Did you know that ONE PILL CAN KILL? Yes, and it is the deadliest of its kind. Fentanyl is now being reported as the number one drug being used in our community and that it is easier and cheaper to get. It is easier to find fentanyl than heroin these days. Why should we be concerned? Because this is the pandemic no one talks about. According to the Center for Disease Control, 107,375 people in the United States died of drug overdoses and drug poisonings in the 12-month period ending in January 2022. A staggering 67 percent of those deaths involved synthetic opioids like fentanyl. The problem with fentanyl is that people are unaware of the dosage they are receiving in one pill because illegal manufacturers cut the substance several times, and they are not accurate. This is the reason why one pill can kill.
Fentanyl is more addictive than heroin and has been found to be laced with cocaine, cannabis, and e-cig juice. This spring there were two teens in the Pueblo, Colorado, area that overdosed because they bought street e-juice laced with fentanyl. Drug traffickers are driving addiction and increasing their profits by mixing fentanyl with other illicit drugs.
There are rainbow Fentanyl pills being sold and distributed, a marketing technique often used to entice children, such techniques have been employed for decades with a number of substances.
Where does it come from?
According to a Drug Enforcement Agency (DEA) intelligence report, China currently leads as the primary source of fentanyl and fentanyl related substances trafficked through international mail and express consignment operations coming into the US. The ingredients to make the product are being sent from China to Mexico. Mexican transnational criminal operations (TCO’s) are producing increased quantities of fentanyl and illicit fentanyl-containing tablets, with some TCO’s using increasingly sophisticated clandestine laboratories and processing methods (i.e., laboratory grade glassware, unregulated chemicals, and industrial size tablet presses).
What can you do?
We talk a lot about the effect peer pressure has on teens. We can be good mentors for young people, and not just teens, but young adults as well. Many who are struggling with addiction need support not just from family and therapists, but the community, too. We need to start facing this problem with the perspective of “it takes a village.” Older family members, teachers, community leaders, and coaches — all mentors — can influence teens and young adults. Peer-to-peer mentoring has also been an effective tool. We are losing our young people at a higher rate than we should, due to this pandemic.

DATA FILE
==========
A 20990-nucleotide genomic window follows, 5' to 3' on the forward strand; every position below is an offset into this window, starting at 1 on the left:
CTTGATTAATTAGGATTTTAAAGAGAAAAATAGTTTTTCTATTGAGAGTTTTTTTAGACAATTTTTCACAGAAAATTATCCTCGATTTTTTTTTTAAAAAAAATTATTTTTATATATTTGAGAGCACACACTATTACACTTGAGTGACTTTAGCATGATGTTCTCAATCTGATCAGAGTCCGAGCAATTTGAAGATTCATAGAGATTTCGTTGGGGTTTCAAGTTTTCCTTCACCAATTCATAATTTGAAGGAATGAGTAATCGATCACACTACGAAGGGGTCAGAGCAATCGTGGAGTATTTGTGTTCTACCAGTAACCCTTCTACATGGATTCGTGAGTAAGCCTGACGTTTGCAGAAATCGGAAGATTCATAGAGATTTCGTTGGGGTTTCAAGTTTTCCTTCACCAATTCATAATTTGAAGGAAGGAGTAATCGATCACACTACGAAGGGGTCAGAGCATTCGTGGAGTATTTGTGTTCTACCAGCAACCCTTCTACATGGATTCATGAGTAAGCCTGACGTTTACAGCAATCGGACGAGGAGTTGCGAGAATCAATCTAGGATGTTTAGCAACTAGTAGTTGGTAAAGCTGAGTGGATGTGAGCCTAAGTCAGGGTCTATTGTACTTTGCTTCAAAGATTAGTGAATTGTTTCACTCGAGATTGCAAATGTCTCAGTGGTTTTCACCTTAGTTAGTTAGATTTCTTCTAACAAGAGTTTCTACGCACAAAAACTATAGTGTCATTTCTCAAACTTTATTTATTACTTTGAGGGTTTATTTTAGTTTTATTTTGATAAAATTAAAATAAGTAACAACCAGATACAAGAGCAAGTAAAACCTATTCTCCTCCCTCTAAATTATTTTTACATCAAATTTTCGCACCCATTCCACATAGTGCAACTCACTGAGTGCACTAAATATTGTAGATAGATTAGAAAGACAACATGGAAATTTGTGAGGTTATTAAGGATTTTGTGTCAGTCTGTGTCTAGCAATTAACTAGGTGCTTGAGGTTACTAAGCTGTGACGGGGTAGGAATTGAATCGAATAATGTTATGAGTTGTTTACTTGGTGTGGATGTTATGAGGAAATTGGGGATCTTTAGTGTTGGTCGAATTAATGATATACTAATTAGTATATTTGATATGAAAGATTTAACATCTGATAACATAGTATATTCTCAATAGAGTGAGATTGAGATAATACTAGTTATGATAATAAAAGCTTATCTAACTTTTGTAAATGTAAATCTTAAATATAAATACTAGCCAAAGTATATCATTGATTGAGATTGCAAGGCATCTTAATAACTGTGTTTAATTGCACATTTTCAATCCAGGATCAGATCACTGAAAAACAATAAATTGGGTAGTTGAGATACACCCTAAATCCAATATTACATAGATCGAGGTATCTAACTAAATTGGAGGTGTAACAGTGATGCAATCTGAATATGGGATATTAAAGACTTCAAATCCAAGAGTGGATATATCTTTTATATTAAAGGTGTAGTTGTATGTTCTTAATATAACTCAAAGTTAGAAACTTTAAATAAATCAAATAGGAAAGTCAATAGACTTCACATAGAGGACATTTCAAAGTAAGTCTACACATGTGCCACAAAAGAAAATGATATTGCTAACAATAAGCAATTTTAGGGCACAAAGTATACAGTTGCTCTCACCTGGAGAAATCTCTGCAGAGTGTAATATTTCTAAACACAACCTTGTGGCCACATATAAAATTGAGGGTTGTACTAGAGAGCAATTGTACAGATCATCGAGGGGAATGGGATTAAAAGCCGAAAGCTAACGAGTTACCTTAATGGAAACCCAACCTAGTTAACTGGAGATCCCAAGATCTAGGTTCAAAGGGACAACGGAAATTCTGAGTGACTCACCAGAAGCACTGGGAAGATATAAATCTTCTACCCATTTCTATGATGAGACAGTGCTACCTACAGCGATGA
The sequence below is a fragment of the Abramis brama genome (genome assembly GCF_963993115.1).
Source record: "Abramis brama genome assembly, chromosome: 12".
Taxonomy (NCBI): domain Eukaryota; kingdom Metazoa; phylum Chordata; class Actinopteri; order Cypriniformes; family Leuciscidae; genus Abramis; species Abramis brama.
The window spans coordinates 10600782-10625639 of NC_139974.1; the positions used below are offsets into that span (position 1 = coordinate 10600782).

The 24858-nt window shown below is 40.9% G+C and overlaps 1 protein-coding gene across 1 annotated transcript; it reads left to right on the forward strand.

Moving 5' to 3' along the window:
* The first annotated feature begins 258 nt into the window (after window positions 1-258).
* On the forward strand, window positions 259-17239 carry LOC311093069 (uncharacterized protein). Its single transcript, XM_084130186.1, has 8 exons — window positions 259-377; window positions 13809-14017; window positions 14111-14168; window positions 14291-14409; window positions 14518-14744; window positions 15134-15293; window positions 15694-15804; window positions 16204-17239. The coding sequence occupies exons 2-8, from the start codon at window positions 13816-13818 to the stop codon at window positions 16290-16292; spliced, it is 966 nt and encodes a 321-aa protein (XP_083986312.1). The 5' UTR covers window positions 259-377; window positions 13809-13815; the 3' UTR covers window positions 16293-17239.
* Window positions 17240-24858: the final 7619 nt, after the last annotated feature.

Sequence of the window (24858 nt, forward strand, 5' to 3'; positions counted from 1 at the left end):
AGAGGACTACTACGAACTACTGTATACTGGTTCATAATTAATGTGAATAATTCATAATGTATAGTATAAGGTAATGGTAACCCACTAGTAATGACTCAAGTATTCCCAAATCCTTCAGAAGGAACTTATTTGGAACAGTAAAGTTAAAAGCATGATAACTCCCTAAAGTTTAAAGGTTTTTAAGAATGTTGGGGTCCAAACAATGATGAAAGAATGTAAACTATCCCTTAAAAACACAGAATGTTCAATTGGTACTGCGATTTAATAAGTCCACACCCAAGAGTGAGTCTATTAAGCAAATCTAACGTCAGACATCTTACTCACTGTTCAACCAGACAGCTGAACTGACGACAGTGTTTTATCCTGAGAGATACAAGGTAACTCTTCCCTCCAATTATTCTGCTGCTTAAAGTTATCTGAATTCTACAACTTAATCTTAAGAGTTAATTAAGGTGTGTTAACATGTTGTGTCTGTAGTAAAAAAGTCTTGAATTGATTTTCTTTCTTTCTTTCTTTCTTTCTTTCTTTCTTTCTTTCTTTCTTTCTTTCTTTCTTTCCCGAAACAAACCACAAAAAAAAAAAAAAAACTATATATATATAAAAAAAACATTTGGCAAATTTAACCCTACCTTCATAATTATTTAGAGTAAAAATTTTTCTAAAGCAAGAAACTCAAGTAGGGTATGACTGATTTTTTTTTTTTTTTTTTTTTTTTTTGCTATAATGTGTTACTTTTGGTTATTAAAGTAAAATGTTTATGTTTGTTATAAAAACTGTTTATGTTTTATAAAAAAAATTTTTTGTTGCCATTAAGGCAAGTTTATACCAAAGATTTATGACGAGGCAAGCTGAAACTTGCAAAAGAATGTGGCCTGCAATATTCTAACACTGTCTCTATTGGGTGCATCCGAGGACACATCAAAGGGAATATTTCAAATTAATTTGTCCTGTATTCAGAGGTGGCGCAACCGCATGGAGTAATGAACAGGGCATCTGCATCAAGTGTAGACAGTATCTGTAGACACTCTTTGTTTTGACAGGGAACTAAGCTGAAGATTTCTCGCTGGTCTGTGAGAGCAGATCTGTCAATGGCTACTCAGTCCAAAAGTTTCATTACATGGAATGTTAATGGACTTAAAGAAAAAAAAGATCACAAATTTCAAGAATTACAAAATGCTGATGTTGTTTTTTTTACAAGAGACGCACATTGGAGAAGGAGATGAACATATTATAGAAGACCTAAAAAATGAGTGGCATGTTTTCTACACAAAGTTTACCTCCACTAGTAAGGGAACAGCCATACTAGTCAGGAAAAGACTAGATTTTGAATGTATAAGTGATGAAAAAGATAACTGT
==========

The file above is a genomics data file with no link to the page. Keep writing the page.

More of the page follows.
Stay engaged with community resources such as the Vida Del Norte Coalition, which will be providing different workshops throughout the year, to educate and combat this opioid pandemic. Vida will be hosting a free community Narcan training and workshop on Monday, Nov. 14 at 6 pm, held at the Vida Del Norte building, 62 State Rd. 38, in Questa. Narcan is a specific medication designed to reverse the effects of an opioid overdose administered as a spray through the nose (see Quick Facts below for more information on Narcan). Come and get trained on how and when to administer Narcan as well as discuss adverse effects of and what leads to addiction. We are taking an approach to teach about harm reduction and ways we can support our family, friends and community members. For more information contact Maria Gonzalez at (575)779-2260 or firstname.lastname@example.org.
Be on the lookout, fake pills are everywhere:
• According to DEA lab testing: 4 out of every 10 pills with fentanyl contain a potentially lethal dose (U.S. Justice Dept., One Pill Can Kill: Counterfeit Pills Factsheet, https://www.dea.gov/sites/default/files/2021-12/DEA-OPCK_FactSheet_December%202021.pdf
• DEA seized more than 20.4 million fake pills in 2021 and 15,000 pounds of fentanyl (U.S. Dept. of Justice, DEA Reveals Criminal Drug Networks Are Flooding the U.S. with Deadly Fentanyl, https://www.dea.gov/press-releases/2021/12/16/dea-reveals-criminal-drug-networks-are-flooding-us-deadly-fentanyl
• Fake prescription pills are easily accessible and often sold on social media and e-commerce platforms (U.S. Dept. of Justice, One Pill Can Kill, https://www.dea.gov/onepill
• NARCAN, (https://www.narcan.com/#what-is-narcan)